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|Title:||From collaborative writing to reading comprehension : a case study on focus on form through collaborative dialogue as a means to enhance reading comprehension in English|
|Keywords:||Letras; Lingüística aplicada; Língua inglesa; Estudo e ensino; Leitura; Diálogo colaborativo; Interação; Foco na forma; Aquisição da segunda linguagem; Linguagem; Língua; Collaborative dialogue; Interaction; Focus on form; Negotiation; Reading|
|Abstract:||Recent research in second language acquisition has acknowledged the importance of verbal interaction in the development of competence in the target language. Grounded in sociocultural theoretical framework (Vygostky, 1978) and based on the works of Swain and her associates (1985-2006), the present study aimed to investigate the effectiveness of collaborative dialogue with a conscious and spontaneous focus on form for the improvement of reading comprehension skills in English. According to Swain (2000), collaborative dialogue is knowledge-building dialogue (with others and/or with the self) which construes language not only as communication, but as a cognitive tool. It refers to spontaneous learners talk about language in their attempt to solve a linguistic problem as they work collaboratively in small groups. Two voluntary EFL adult learners of an English for Academic Purposes (EAP) course from a university in the State of Espírito Santo, Brazil with an intermediate level of English proficiency participated in the research. Data were collected over a period of four regular classes (2h each), in which participants worked collaboratively on producing and reformulating tasks. Microgenetic qualitative analysis of the collaborative dialogue between the participants provided evidence of the focus of learners negotiated interaction, and the writing and reading strategies they used while working on tasks. The findings confirm the postulates of Vygotsky s (1978) sociocultural theory about human cognitive development through social interaction, and corroborate Swain s (1985) Comprehensible Output Hypothesis which claims that the act of producing language (speaking and writing) may be a source of language learning. There seems to be evidence to suggest that collaborative dialogue with learner-generated attention to form and lexis may lead learners to a deeper understanding of their production, and to greater awareness of writing and reading strategies. Thus, the current research study seems to indicate that, at least in certain teaching and learning contexts collaborative dialogue with spontaneous focus on form through writing tasks in dyads or in small groups may facilitate the process of reading comprehension.|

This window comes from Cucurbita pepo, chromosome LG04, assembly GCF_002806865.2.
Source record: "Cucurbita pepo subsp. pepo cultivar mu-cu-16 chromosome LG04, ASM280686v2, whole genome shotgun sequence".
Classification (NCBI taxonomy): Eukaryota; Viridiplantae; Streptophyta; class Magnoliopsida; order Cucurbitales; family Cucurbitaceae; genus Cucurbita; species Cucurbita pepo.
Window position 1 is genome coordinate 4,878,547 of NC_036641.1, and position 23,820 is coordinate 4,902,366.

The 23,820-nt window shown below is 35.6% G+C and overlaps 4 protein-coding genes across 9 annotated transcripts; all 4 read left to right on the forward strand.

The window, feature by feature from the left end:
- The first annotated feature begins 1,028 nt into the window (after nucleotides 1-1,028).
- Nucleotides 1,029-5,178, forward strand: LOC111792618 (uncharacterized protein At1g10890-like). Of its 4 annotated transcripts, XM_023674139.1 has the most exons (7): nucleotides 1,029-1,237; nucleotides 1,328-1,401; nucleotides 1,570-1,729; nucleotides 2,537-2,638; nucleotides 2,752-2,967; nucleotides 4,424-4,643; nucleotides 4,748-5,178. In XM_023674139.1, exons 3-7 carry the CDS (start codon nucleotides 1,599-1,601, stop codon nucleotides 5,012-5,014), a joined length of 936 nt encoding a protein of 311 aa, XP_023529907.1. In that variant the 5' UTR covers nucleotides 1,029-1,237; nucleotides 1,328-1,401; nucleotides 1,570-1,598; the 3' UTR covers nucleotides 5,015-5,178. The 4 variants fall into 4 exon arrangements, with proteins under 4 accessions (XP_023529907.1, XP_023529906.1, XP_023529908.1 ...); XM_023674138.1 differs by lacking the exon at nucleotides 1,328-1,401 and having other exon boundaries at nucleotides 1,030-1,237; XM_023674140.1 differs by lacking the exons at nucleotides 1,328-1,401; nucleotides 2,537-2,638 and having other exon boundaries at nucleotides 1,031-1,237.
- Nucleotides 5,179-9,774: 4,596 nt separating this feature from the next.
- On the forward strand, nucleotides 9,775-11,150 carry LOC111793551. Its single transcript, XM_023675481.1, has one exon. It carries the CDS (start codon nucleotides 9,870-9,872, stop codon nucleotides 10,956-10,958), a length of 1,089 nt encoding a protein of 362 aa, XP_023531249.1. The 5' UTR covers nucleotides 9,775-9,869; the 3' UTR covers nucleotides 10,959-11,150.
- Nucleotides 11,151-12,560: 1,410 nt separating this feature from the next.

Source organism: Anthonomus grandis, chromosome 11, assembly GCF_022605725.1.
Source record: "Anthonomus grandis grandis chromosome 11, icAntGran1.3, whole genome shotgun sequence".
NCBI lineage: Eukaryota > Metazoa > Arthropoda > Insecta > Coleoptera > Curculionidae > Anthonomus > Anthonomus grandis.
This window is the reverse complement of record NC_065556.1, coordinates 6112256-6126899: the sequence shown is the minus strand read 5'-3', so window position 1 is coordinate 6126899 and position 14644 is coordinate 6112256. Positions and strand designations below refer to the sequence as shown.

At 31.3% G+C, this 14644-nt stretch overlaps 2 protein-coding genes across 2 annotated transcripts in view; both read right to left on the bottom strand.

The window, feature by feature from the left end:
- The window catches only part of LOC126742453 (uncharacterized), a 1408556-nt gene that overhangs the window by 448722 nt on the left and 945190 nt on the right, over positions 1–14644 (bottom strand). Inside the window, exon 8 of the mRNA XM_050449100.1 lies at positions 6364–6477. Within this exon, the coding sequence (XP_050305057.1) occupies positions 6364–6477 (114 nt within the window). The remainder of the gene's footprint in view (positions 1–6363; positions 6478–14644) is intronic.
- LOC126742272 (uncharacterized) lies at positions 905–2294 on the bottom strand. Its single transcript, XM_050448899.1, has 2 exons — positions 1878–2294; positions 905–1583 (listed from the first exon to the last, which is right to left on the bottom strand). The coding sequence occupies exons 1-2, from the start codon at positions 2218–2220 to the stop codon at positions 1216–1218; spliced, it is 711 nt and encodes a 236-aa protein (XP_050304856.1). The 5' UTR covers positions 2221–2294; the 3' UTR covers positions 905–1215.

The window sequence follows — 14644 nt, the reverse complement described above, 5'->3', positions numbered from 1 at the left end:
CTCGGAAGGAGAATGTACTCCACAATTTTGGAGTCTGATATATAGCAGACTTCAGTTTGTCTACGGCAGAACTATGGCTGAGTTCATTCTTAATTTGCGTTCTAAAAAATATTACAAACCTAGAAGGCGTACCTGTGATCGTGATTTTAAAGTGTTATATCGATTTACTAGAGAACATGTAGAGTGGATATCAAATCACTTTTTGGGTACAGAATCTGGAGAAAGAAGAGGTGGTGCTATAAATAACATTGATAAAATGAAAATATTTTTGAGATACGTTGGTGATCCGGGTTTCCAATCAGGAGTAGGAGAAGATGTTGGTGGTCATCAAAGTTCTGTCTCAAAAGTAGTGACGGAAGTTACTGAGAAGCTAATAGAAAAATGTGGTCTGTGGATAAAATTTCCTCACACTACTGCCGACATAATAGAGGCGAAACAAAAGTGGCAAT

|Appears in Collections:||TEDE sem arquivo|
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